Marc-Andre Leclerc of Squamish, British Columbia, made the first free ascent of Titanic (formerly 6a A2, now 7b M5 WI4 950m) on Torre Egger (2850m) in a final push over two days at the end of September with the support of Austin Siadak of Seattle, Washington, who also filmed. This was Leclerc’s second time up the route in about a week after his solo of the Winter Link-Up, which climbs the top half of Titanic. Leclerc’s free ascent is also the first continuous ascent of the route as well as the first known repeat of the lower pitches.
“Earlier in the week they had explored the first couple of pitches, freeing the second pitch, a run-out slab,” Rolando Garibotti reported on his Facebook page, Patagonia Vertical. “The [final] ascent took two days, with a bivy on the snowfield halfway up. The crux is in the upper headwall, a slopey undercling to a slabby boulder problem that took Marc-Andre four tries (7b). The ‘pearl’ of the climb is the five-pitch-long ice goulotte in the lower half.”
“The route Titanic was originally climbed in 1987, though the first ascent party jumared 500 meters of fixed ropes left by another party,” Siadak said. “The bottom ten or so pitches of the route had never been repeated, I believe. After Marc did his solo ascent of Egger a couple of weeks ago, he decided he wanted to attempt to free the entire original line since we were going back up there. The five-pitch ice runnel in the bottom third of the route was one of the more amazing bits of ice climbing I’ve seen. Not particularly hard at all (maybe AI4) but strikingly beautiful. It is crazy that it had never been repeated, as it would be an all-time classic anywhere in the world.”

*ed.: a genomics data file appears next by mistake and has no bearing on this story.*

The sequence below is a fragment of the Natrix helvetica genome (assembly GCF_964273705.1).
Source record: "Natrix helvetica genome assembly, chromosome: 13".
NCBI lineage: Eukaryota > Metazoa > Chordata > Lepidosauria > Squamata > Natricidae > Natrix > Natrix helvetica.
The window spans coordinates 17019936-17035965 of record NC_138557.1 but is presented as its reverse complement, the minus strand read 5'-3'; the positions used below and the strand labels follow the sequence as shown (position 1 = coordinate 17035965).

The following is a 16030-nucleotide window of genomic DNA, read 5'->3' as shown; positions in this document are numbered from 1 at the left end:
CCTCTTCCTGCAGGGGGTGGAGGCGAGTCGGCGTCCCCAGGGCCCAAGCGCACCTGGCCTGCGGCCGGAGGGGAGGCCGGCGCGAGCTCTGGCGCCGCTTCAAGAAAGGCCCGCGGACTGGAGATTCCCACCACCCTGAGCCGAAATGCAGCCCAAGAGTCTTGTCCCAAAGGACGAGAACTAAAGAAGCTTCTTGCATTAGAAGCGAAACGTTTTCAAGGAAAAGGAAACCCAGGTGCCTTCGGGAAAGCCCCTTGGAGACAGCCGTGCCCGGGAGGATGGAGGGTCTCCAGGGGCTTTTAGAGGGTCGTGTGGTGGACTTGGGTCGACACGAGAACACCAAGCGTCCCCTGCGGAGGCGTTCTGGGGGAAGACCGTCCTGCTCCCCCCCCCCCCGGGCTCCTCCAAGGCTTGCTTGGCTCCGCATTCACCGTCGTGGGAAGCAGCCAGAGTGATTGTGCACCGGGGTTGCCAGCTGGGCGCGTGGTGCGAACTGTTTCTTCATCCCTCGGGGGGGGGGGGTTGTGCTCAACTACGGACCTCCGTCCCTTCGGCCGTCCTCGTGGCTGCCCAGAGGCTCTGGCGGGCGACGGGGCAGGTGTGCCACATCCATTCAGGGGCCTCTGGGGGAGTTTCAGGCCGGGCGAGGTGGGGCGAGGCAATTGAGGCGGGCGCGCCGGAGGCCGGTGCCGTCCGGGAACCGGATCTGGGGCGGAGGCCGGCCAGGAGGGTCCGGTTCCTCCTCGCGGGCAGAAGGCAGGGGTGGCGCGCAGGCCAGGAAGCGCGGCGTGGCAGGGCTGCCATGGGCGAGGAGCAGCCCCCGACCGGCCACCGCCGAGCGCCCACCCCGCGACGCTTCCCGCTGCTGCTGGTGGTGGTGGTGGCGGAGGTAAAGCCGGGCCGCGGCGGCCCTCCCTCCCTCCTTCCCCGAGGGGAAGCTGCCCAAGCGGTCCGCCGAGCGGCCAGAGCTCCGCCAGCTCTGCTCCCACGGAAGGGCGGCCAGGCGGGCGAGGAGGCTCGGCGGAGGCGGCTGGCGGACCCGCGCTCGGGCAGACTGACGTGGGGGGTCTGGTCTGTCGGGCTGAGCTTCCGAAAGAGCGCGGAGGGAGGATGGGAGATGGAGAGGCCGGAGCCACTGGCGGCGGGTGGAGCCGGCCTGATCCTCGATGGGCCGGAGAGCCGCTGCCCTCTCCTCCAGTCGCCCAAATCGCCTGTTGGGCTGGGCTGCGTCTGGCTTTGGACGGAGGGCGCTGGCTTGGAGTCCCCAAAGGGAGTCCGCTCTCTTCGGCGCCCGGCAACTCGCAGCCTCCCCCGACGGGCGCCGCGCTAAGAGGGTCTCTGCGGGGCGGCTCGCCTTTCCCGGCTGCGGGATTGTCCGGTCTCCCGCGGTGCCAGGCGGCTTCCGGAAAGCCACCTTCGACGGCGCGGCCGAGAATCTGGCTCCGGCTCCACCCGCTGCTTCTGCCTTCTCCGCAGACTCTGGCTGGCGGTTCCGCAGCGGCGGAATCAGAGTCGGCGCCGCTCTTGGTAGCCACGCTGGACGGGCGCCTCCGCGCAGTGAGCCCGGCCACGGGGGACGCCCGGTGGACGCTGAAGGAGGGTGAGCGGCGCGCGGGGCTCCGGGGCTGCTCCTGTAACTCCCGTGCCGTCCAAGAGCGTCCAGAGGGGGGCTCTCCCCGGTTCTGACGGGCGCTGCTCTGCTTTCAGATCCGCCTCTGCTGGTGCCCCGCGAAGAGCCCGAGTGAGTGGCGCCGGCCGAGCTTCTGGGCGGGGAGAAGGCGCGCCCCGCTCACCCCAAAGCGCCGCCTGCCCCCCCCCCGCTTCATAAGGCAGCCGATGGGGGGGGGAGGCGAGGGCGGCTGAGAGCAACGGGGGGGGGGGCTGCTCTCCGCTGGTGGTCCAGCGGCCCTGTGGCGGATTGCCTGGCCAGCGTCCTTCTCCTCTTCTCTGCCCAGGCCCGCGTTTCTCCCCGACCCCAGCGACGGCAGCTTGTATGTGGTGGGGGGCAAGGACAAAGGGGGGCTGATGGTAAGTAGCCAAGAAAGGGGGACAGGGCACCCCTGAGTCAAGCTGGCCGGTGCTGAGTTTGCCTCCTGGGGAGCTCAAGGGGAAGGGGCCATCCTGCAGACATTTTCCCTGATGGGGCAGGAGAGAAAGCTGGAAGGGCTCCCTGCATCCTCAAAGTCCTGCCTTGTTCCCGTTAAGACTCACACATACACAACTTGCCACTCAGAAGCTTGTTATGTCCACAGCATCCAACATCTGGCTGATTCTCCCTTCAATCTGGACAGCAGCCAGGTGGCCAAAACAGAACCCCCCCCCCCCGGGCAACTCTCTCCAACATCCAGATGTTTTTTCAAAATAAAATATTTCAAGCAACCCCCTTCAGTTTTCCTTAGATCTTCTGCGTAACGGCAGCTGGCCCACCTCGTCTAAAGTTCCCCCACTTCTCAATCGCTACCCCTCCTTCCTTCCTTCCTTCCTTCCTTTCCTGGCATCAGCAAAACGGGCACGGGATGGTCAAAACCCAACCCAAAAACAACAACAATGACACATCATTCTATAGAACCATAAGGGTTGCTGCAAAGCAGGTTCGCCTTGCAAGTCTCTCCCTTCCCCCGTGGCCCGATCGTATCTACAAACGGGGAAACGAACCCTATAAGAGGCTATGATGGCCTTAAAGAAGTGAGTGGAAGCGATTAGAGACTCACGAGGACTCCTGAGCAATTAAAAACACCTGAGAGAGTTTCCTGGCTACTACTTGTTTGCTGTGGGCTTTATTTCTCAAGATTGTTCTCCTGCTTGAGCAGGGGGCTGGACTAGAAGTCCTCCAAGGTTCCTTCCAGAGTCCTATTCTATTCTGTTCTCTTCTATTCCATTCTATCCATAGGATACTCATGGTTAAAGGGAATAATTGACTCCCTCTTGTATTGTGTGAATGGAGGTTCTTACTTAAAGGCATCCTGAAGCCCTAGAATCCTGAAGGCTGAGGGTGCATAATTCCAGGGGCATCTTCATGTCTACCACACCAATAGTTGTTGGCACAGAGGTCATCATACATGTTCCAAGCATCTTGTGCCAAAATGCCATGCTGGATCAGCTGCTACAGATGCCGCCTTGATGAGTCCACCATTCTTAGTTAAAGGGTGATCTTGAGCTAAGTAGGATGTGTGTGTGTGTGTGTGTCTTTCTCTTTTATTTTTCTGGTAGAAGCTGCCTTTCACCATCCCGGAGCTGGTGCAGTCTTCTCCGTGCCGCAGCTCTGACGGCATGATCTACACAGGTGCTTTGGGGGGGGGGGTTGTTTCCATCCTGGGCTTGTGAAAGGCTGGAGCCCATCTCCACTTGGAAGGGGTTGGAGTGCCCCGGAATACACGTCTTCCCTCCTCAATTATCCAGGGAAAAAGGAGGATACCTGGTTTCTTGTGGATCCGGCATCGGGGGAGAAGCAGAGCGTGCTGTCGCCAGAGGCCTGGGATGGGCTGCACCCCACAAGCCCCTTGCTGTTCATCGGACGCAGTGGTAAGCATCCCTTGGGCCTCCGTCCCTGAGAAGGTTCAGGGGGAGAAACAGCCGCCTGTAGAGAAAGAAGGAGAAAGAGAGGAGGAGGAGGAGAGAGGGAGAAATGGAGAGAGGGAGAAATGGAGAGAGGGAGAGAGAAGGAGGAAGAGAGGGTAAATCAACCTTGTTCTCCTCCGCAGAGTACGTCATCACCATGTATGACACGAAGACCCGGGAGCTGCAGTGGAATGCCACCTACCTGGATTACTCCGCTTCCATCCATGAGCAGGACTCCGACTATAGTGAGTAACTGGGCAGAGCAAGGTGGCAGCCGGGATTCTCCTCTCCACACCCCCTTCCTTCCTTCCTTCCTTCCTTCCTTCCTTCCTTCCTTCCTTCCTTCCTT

The men fixed two or three ropes on their initial reconnaissance, which they ascended on their final push. Leclerc led all but three of the pitches, which Siadak led in order to film Leclerc soloing them.
“We went up there planning to primarily film a recreation of Marc’s solo ascent a couple weeks ago, and Marc also wanted to try to free all of the original Titanic route, since there were a number of pitches he didn’t free completely on his solo ascent,” Siadak said. “Also he took a different start to the route on his solo ascent [the Winter Link-Up].”
Leclerc was unavailable to comment in time for this story, but he shared some of his experience with Gripped magazine earlier: “In the first section we bypassed an A1 section by climbing a very run-out 5.10+ face pitch to the right. This gained an all time five-pitch ice runnel in an awesome dihedral. An A1 pitch at the top of the runnel went easily at M5, which brought us to the junction with The Martin/O’Neill linkup. Before the mid-way snow arete, another wet A2 section was avoided by climbing overhanging 5.11 cracks on the right hand wall. The next day, after a bivy on the snow arete, we started up the headwall. All the pitches went easily at 5.10 or less, but the steep arching undercling, linking ramp systems was much more difficult. The pitch was reminiscent of the sloping undercling crux on University Wall [in Squamish, a grade IV 5.12a] but ended with an exit on 5.12 face to reach the belay. This took me four tries to figure out the cryptic and powerful boulder problem. Higher up a rock step in the mushrooms went with an overhanging M6 Boulder problem and a tension traverse was avoided with a 10-meter mixed down climb to gain the ice tube leading to the summit. Overall not a super hard climb, which is indicative of how few people are even trying to climb these peaks free. I think there is an epic amount of potential in this department in the Torres.”